[Editor's note: More than four years ago, Nigerian farmers filed five cases against the oil tycoon Shell, for polluting the Niger Delta. Today, the Dutch Court ruled against all but one of these cases, which raises the question, will there ever be justice awarded to the Nigerian people whose ponds and streams have become nothing but oily sludge? In the current issue of the World Policy Journal, Fidelis Allen argues that until the people of oil-producing regions, like Ogoniland, Nigeria gain representation in government or other forms of control over their resources, the governments and oil companies will run roughshod over their rights.]
By Fidelis Allen
PORT HARCOURT, Nigeria—It was a cool afternoon on November 10, 1995, in the Bundu Waterside area of Port Harcourt in southern Nigeria. In the local prison, the Ogoni environmental rights activist Kenule Saro-Wiwa sat awaiting execution. He had already been detained for a year, charged with murdering four Ogoni leaders. The charges were spurious. The four had actually died during a protest against oil pollution and government neglect. Saro-Wiwa had been caught between the demonstrators and heavily armed police—the real killers of the Ogoni four.
Police and army troops stood guard in front of the prison. Some distance away, townsfolk gathered, speechless with their hands folded solemnly. The atmosphere was at once volatile and sad. On this November day, the Nigerian state hanged Saro-Wiwa and eight other Movement for the Survival of the Ogoni People (MOSOP) environmental activists after a secret, stage-managed trial. “The federal government, with the support of the Rivers State government has killed these innocent Ogoni men, not for any other reason but for the love it has for oil,” snarled one resident in front of his shop across the street from the prison. “Meanwhile, oil has taken away food from the table of the rural people these leaders represented.”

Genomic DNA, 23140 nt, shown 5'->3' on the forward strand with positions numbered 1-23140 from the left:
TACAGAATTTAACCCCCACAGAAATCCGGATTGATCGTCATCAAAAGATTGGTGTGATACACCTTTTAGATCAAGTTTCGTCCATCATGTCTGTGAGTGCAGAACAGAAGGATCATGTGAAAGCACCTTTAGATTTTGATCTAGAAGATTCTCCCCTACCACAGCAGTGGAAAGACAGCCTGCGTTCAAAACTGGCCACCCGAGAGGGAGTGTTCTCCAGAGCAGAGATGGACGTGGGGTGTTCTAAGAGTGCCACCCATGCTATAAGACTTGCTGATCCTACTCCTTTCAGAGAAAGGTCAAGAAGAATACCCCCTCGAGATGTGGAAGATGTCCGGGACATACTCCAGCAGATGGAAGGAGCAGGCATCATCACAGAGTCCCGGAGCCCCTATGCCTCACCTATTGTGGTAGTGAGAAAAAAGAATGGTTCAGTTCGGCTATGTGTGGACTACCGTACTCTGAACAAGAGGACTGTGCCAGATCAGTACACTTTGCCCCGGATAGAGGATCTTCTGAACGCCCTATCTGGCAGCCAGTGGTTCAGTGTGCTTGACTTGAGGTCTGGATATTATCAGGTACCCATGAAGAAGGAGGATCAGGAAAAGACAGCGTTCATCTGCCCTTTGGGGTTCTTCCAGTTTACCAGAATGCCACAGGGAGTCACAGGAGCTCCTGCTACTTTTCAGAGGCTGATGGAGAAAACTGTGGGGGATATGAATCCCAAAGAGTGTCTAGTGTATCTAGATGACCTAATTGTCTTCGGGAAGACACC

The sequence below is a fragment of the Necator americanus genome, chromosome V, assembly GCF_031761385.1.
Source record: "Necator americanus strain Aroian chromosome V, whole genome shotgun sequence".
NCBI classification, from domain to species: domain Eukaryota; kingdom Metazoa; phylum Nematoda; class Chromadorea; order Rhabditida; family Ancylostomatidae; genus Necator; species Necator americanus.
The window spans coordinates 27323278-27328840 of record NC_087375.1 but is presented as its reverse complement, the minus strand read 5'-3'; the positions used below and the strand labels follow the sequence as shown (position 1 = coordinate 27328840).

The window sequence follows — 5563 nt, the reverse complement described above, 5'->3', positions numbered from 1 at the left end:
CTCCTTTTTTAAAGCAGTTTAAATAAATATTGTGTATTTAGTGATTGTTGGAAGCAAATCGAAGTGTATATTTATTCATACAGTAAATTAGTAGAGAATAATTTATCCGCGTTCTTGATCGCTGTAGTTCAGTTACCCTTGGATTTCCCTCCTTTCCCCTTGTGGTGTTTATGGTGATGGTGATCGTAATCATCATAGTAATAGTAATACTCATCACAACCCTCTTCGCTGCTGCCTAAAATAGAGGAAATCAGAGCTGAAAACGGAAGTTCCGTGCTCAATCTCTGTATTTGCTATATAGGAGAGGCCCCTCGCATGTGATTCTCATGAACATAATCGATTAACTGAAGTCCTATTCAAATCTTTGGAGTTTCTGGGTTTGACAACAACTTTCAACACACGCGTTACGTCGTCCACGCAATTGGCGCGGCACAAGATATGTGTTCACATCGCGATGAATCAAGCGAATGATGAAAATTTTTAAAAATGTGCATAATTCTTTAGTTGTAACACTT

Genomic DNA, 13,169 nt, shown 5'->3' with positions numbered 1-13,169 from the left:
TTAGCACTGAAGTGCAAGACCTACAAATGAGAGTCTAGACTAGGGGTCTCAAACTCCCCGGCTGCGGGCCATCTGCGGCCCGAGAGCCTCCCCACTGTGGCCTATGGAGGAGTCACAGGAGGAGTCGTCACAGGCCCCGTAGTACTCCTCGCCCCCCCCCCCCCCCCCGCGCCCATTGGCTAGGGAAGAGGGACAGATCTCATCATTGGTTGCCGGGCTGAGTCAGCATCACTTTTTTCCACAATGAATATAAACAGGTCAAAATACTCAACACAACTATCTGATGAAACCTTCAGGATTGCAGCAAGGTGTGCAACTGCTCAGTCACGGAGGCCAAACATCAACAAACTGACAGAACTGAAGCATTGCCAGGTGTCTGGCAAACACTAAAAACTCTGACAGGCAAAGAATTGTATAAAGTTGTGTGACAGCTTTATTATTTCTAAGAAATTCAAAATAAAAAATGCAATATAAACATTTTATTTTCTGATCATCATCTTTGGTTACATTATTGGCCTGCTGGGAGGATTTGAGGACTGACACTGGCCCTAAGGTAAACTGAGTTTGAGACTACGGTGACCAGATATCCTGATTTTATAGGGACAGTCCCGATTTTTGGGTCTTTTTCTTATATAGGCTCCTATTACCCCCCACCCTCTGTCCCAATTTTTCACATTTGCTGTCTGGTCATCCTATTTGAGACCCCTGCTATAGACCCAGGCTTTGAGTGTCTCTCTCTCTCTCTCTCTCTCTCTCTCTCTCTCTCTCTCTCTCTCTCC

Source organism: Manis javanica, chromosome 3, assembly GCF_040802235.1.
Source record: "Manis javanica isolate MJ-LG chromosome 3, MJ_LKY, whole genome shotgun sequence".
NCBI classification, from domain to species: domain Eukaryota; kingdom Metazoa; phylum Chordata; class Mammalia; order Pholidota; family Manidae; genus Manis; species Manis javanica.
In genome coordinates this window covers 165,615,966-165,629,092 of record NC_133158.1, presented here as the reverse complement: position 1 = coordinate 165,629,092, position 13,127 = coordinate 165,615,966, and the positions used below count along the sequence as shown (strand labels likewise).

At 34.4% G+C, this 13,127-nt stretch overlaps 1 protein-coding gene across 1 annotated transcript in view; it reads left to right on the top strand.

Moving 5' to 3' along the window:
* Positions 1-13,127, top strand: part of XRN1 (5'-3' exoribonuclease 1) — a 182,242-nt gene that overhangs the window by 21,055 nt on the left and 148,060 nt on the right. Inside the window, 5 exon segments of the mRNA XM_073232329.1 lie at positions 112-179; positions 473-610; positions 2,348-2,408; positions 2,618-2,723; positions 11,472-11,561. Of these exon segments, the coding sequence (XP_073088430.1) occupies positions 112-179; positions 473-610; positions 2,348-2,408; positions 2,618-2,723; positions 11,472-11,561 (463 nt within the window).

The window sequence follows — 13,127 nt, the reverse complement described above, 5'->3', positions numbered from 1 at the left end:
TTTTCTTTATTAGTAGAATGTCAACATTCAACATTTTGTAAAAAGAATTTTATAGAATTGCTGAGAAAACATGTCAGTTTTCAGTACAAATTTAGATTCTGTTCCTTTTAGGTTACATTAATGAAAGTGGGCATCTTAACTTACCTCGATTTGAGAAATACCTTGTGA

The hanging of nine innocent individuals turned Saro-Wiwa into an international icon and only increased the determination of those who fight pollution by oil companies that threatens the lives and the livelihoods of the 30 million people who call the Niger Delta home. With 48 oil fields and 93 natural gas fields, the Delta region’s recoverable reserves are estimated at 34.5 billion barrels of oil and 94 trillion cubic feet of gas. At $90 a barrel, the oil alone would be worth in excess of $3.1 trillion—the equivalent of 11 years of the entire GDP of Nigeria. It is the primary resource that Nigeria’s government depends on to run the state. Since 1956, when oil was first discovered in commercial quantities at Oloibiri, presently part of Bayelsa State, the government has realized more than $600 billion dollars from oil. Yet most of the region’s people have hovered at or below the poverty level. Now, they are being threatened by a looming food shortage caused by oil pollution and gas flares.
The oil industry is the enemy within, but the government is telling Nigerians to believe that it is their best friend. Successive federal regimes have seen the oil industry as the lifeline of the nation’s economy, neglecting its impact on the people of the Niger Delta and their environment. Annual budgets of both federal and state governments hinge on expected oil money. President Goodluck Jonathan recently launched a Gas Revolution Policy using increased oil and gas production as the foundation of all national development.
[To read the rest of this article, click here.]
Fidelis Allen is a senior lecturer in the Department of Political and Administrative Studies, University of Port Harcourt in Choba, Nigeria, on leave as University of KwaZulu-Natal’s postdoctoral scholar. He is the author of Implementation of Environmental Policies in Nigeria: Government Inertia and Conflict in the Niger Delta (Cambridge Scholars Press).
[Photo courtesy of Afolabi Sotunde]